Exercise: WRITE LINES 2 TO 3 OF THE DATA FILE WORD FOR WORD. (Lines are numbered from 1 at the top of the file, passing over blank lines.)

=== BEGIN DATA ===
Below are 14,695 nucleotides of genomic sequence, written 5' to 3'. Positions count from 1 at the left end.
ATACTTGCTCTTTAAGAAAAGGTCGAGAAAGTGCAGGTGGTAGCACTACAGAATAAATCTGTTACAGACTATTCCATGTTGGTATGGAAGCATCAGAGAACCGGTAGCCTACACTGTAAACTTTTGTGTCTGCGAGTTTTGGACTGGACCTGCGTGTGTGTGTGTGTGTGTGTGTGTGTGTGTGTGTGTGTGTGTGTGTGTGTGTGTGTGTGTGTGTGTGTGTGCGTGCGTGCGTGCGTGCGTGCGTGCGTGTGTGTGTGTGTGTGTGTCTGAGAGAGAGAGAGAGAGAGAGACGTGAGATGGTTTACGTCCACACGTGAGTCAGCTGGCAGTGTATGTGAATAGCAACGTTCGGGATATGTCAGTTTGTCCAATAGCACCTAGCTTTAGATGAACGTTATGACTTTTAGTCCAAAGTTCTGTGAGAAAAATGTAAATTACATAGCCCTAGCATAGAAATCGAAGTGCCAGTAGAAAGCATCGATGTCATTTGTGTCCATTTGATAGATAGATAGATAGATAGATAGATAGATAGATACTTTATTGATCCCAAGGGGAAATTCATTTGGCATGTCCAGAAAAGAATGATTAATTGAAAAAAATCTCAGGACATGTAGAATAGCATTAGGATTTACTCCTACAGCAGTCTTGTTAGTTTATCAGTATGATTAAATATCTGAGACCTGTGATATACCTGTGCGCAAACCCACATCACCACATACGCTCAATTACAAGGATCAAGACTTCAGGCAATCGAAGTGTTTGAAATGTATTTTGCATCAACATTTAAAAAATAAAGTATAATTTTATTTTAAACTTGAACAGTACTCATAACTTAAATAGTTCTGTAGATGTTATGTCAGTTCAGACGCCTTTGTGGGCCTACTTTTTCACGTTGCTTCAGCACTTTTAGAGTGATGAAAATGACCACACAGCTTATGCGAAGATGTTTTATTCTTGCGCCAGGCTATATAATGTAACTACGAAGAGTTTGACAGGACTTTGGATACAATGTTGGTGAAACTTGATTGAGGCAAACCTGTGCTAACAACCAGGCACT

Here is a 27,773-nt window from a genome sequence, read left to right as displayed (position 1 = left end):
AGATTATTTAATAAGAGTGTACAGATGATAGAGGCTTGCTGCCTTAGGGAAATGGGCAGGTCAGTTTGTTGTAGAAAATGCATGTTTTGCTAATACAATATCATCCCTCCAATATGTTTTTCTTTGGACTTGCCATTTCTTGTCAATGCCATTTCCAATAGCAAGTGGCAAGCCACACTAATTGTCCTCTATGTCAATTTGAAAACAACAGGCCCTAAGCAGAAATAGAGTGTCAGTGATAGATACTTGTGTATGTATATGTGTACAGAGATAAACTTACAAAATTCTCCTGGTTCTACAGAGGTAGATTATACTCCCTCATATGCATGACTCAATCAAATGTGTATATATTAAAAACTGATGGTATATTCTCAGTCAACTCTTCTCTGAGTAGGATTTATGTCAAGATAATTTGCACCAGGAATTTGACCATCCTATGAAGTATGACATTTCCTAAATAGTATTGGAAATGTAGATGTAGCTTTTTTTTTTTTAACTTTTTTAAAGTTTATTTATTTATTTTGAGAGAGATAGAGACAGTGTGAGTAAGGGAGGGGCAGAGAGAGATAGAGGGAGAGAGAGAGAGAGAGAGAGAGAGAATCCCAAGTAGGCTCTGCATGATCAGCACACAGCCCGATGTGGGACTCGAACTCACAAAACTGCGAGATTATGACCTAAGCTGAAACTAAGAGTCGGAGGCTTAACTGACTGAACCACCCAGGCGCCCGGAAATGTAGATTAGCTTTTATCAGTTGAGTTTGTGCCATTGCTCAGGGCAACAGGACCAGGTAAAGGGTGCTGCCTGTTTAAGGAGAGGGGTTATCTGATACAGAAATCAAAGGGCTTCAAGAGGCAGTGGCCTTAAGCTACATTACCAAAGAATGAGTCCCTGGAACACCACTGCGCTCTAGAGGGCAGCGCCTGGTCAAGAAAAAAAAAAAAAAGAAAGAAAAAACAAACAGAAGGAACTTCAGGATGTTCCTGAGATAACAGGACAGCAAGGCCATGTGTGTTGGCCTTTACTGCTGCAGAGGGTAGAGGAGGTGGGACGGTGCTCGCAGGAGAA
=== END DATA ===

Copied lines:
ATACTTGCTCTTTAAGAAAAGGTCGAGAAAGTGCAGGTGGTAGCACTACAGAATAAATCTGTTACAGACTATTCCATGTTGGTATGGAAGCATCAGAGAACCGGTAGCCTACACTGTAAACTTTTGTGTCTGCGAGTTTTGGACTGGACCTGCGTGTGTGTGTGTGTGTGTGTGTGTGTGTGTGTGTGTGTGTGTGTGTGTGTGTGTGTGTGTGTGTGTGTGTGCGTGCGTGCGTGCGTGCGTGCGTGCGTGTGTGTGTGTGTGTGTGTCTGAGAGAGAGAGAGAGAGAGAGACGTGAGATGGTTTACGTCCACACGTGAGTCAGCTGGCAGTGTATGTGAATAGCAACGTTCGGGATATGTCAGTTTGTCCAATAGCACCTAGCTTTAGATGAACGTTATGACTTTTAGTCCAAAGTTCTGTGAGAAAAATGTAAATTACATAGCCCTAGCATAGAAATCGAAGTGCCAGTAGAAAGCATCGATGTCATTTGTGTCCATTTGATAGATAGATAGATAGATAGATAGATAGATAGATACTTTATTGATCCCAAGGGGAAATTCATTTGGCATGTCCAGAAAAGAATGATTAATTGAAAAAAATCTCAGGACATGTAGAATAGCATTAGGATTTACTCCTACAGCAGTCTTGTTAGTTTATCAGTATGATTAAATATCTGAGACCTGTGATATACCTGTGCGCAAACCCACATCACCACATACGCTCAATTACAAGGATCAAGACTTCAGGCAATCGAAGTGTTTGAAATGTATTTTGCATCAACATTTAAAAAATAAAGTATAATTTTATTTTAAACTTGAACAGTACTCATAACTTAAATAGTTCTGTAGATGTTATGTCAGTTCAGACGCCTTTGTGGGCCTACTTTTTCACGTTGCTTCAGCACTTTTAGAGTGATGAAAATGACCACACAGCTTATGCGAAGATGTTTTATTCTTGCGCCAGGCTATATAATGTAACTACGAAGAGTTTGACAGGACTTTGGATACAATGTTGGTGAAACTTGATTGAGGCAAACCTGTGCTAACAACCAGGCACT

Here is a 27,773-nt window from a genome sequence, read left to right as displayed (position 1 = left end):